Way to invoke an FX without using with_fx

Hi, I’m just wondering is there a way to initialise an effect without using with_fx. Where I’m coming from is, I guess, Python where ‘with’ is kinda just syntactic sugar

with open('file') as f:

is equivalent to something like

f = file('file')

So I’m wondering if I can do something similar … gurgle →

fx1 = invoke(:reverb)
play 60

I went looking at source code and the best thing I found was sonicpiapis.cpp. My C++ is too dang weak but I’m keen to hack at it.

Hello @horza :slightly_smiling_face:

The sonicpiapis.cpp file is used to provide autocompletion lists to select from when starting to type certain commands in the editor.

There is currently no way to trigger an fx with any kind of alternate built-in syntax.
Sonic Pi currently relies on calling an fx by using a Ruby ‘block’, so that it can explicitly wrap a section of code within the block. This makes it much easier to reason about what the fx is having an effect on.
See here for the definition of with_fx:

Updating the system so that fx (or synths, samples etc) could be operated on in a more object-oriented manner (if that is what we’d call it?), while theoretically possible, would require significant changes to the underlying codebase. @samaaron may have more to say about it but IMO it’s unlikely that we ourselves would be interested in changing the paradigm that is used to invoke fx anyway, as the current method seems to be much simpler and friendlier for say a 10 year old child to understand (one of our core principles).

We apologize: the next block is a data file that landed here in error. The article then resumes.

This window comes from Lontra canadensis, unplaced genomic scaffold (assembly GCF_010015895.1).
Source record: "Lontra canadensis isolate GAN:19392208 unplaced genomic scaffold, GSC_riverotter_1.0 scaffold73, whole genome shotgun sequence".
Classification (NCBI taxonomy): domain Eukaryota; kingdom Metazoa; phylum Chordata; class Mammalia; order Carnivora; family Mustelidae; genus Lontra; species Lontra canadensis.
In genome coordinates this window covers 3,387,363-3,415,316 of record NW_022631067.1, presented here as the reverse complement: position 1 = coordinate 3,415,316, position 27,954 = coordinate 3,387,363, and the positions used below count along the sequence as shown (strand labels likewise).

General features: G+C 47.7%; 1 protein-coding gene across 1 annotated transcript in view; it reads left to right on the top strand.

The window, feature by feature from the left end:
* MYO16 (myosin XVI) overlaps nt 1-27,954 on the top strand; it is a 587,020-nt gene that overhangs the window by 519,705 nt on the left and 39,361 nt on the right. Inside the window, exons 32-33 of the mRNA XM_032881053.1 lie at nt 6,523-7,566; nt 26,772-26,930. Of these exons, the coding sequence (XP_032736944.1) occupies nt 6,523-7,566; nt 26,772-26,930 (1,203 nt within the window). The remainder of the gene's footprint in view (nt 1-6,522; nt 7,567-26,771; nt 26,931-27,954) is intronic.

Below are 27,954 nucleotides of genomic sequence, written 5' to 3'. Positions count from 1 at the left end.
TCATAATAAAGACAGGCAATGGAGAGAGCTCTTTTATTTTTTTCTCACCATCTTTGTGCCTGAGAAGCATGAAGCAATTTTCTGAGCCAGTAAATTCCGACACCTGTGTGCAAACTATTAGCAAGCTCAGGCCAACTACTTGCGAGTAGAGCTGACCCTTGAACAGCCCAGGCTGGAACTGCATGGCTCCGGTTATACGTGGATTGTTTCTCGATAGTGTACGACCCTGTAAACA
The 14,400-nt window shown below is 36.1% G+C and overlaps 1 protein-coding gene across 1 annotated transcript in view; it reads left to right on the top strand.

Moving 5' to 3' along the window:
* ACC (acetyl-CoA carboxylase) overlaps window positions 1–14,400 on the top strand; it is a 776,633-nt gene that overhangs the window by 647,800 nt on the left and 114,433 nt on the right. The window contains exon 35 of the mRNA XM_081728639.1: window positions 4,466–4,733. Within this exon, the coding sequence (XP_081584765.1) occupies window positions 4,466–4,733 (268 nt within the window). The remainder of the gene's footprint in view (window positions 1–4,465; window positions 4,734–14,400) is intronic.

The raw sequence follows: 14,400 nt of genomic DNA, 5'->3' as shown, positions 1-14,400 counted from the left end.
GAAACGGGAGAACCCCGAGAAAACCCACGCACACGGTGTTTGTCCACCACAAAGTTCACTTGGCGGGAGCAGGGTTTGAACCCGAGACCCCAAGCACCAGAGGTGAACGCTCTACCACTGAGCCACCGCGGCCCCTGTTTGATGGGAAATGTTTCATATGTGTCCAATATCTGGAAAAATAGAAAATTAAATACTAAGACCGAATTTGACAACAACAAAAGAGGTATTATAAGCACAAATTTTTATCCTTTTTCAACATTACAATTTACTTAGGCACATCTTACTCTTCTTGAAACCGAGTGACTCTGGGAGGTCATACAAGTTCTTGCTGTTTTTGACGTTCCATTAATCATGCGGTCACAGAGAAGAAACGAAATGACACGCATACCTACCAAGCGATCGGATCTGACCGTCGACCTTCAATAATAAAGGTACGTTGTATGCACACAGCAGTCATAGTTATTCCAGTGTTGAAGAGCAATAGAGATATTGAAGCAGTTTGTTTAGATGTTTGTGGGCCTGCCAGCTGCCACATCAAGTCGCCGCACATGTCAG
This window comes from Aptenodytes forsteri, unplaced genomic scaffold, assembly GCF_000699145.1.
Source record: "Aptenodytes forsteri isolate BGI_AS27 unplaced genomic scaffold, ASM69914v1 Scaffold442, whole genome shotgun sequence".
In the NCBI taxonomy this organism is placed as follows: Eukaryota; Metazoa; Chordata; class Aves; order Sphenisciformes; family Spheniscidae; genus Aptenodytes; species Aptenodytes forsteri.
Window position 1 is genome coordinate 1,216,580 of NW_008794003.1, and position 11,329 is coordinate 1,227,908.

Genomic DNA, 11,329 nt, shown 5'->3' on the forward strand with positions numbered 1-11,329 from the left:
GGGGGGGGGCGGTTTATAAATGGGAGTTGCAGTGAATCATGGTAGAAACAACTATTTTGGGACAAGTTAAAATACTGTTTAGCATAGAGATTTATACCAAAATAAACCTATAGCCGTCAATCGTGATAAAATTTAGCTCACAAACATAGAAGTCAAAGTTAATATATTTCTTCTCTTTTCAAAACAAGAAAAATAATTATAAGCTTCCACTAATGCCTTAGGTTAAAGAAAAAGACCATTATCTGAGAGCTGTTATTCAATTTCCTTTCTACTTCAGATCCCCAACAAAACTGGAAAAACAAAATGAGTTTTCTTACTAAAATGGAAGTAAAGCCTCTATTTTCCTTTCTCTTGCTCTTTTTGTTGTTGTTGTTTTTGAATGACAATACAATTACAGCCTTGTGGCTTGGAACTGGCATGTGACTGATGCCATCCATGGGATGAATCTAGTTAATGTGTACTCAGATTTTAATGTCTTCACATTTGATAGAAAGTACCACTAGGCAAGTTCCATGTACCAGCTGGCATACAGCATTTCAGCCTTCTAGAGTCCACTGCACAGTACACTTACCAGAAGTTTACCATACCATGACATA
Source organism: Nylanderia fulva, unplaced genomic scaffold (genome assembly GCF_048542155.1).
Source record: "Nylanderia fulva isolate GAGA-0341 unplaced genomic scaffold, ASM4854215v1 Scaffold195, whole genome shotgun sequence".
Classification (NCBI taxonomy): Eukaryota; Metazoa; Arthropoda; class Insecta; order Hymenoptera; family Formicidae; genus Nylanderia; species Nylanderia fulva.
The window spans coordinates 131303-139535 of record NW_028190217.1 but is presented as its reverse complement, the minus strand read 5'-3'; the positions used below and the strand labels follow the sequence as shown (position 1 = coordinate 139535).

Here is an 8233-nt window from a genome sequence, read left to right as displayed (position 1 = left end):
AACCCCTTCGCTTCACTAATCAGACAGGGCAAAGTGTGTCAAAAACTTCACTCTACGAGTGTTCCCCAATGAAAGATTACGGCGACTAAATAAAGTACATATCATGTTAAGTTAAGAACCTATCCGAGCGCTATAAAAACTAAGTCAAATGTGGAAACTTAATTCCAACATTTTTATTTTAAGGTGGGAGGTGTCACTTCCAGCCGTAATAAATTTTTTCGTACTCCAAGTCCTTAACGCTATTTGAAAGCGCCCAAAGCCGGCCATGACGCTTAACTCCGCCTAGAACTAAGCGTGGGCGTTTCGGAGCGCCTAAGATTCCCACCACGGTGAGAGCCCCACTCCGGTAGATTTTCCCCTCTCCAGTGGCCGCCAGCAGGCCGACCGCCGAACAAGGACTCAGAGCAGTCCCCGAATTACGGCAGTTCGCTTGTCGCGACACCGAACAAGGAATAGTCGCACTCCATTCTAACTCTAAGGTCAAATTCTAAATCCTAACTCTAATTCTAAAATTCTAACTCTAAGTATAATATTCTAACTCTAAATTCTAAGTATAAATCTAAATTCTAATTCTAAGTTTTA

if you know what type of effect you want, you could set it up “as normal” and set the mix = 0
then, tweak the mix level when you want it to affect the sound in the with_fx container?

I don’t know why you would want to do something like that, but one way to control what effects are in use are by using blocks in ruby. For example if you want to use random set of effects you could do something like this:

def with_effects(x,&block)
  x = x.dup
  if x.length>0 then
    n = x.shift
    if n[:with_fx] then
      with_fx n[:with_fx], n do

live_loop :random_effects do
  random_fx = [ # Modify effects and parameters here
    {with_fx: :echo, phase: 0.5 },
    {with_fx: :whammy, grainsize: 2.0},
    {with_fx: :ixi_techno},
    {with_fx: :flanger, feedback: 0.5},
    {with_fx: :tremolo, phase: 0.1},
    {with_fx: :bitcrusher, bits: 6}
  with_effects random_fx do
    play (scale :C, :kurdili_hicazkar).pick
  sleep [0.25,0.5].choose

… and then you could just manipulate the effects in the array as you wish.


This sounds rather cool!

1 Like

Thanks for the suggestion amiika. I ended up with something quite similar and it seems to work well enough for my needs.

1 Like